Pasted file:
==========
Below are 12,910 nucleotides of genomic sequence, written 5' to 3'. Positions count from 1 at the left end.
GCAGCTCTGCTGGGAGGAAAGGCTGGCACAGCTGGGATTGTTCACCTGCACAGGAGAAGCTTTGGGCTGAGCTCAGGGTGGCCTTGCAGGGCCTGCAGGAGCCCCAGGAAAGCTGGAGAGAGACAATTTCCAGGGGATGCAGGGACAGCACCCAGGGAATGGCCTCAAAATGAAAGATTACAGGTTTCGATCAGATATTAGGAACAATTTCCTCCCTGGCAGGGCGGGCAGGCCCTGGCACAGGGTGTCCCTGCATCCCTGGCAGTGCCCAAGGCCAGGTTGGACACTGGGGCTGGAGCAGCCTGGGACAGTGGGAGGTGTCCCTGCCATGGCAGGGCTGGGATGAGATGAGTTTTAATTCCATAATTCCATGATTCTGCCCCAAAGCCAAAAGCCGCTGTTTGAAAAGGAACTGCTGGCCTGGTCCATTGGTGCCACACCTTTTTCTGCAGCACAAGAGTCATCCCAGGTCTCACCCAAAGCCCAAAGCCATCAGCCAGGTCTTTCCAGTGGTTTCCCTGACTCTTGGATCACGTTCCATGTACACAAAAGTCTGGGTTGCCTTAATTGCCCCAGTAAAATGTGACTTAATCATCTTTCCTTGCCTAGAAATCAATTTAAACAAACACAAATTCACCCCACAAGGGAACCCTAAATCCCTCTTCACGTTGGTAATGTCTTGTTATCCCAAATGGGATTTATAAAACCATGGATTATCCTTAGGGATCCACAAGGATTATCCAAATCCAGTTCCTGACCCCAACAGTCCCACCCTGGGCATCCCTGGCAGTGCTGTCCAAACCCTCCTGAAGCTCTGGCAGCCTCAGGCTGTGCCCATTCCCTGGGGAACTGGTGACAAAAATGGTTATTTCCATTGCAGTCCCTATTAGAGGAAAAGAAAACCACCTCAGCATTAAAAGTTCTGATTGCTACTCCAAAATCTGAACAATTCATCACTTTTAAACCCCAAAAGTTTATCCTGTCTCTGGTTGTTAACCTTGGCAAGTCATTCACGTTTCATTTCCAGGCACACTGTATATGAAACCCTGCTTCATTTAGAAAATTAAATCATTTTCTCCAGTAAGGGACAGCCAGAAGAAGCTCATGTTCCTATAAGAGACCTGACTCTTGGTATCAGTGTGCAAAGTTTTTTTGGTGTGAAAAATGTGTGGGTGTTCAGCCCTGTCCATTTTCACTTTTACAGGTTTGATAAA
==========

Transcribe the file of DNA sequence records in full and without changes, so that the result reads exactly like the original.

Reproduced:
Below are 12,910 nucleotides of genomic sequence, written 5' to 3'. Positions count from 1 at the left end.
GCAGCTCTGCTGGGAGGAAAGGCTGGCACAGCTGGGATTGTTCACCTGCACAGGAGAAGCTTTGGGCTGAGCTCAGGGTGGCCTTGCAGGGCCTGCAGGAGCCCCAGGAAAGCTGGAGAGAGACAATTTCCAGGGGATGCAGGGACAGCACCCAGGGAATGGCCTCAAAATGAAAGATTACAGGTTTCGATCAGATATTAGGAACAATTTCCTCCCTGGCAGGGCGGGCAGGCCCTGGCACAGGGTGTCCCTGCATCCCTGGCAGTGCCCAAGGCCAGGTTGGACACTGGGGCTGGAGCAGCCTGGGACAGTGGGAGGTGTCCCTGCCATGGCAGGGCTGGGATGAGATGAGTTTTAATTCCATAATTCCATGATTCTGCCCCAAAGCCAAAAGCCGCTGTTTGAAAAGGAACTGCTGGCCTGGTCCATTGGTGCCACACCTTTTTCTGCAGCACAAGAGTCATCCCAGGTCTCACCCAAAGCCCAAAGCCATCAGCCAGGTCTTTCCAGTGGTTTCCCTGACTCTTGGATCACGTTCCATGTACACAAAAGTCTGGGTTGCCTTAATTGCCCCAGTAAAATGTGACTTAATCATCTTTCCTTGCCTAGAAATCAATTTAAACAAACACAAATTCACCCCACAAGGGAACCCTAAATCCCTCTTCACGTTGGTAATGTCTTGTTATCCCAAATGGGATTTATAAAACCATGGATTATCCTTAGGGATCCACAAGGATTATCCAAATCCAGTTCCTGACCCCAACAGTCCCACCCTGGGCATCCCTGGCAGTGCTGTCCAAACCCTCCTGAAGCTCTGGCAGCCTCAGGCTGTGCCCATTCCCTGGGGAACTGGTGACAAAAATGGTTATTTCCATTGCAGTCCCTATTAGAGGAAAAGAAAACCACCTCAGCATTAAAAGTTCTGATTGCTACTCCAAAATCTGAACAATTCATCACTTTTAAACCCCAAAAGTTTATCCTGTCTCTGGTTGTTAACCTTGGCAAGTCATTCACGTTTCATTTCCAGGCACACTGTATATGAAACCCTGCTTCATTTAGAAAATTAAATCATTTTCTCCAGTAAGGGACAGCCAGAAGAAGCTCATGTTCCTATAAGAGACCTGACTCTTGGTATCAGTGTGCAAAGTTTTTTTGGTGTGAAAAATGTGTGGGTGTTCAGCCCTGTCCATTTTCACTTTTACAGGTTTGATAAA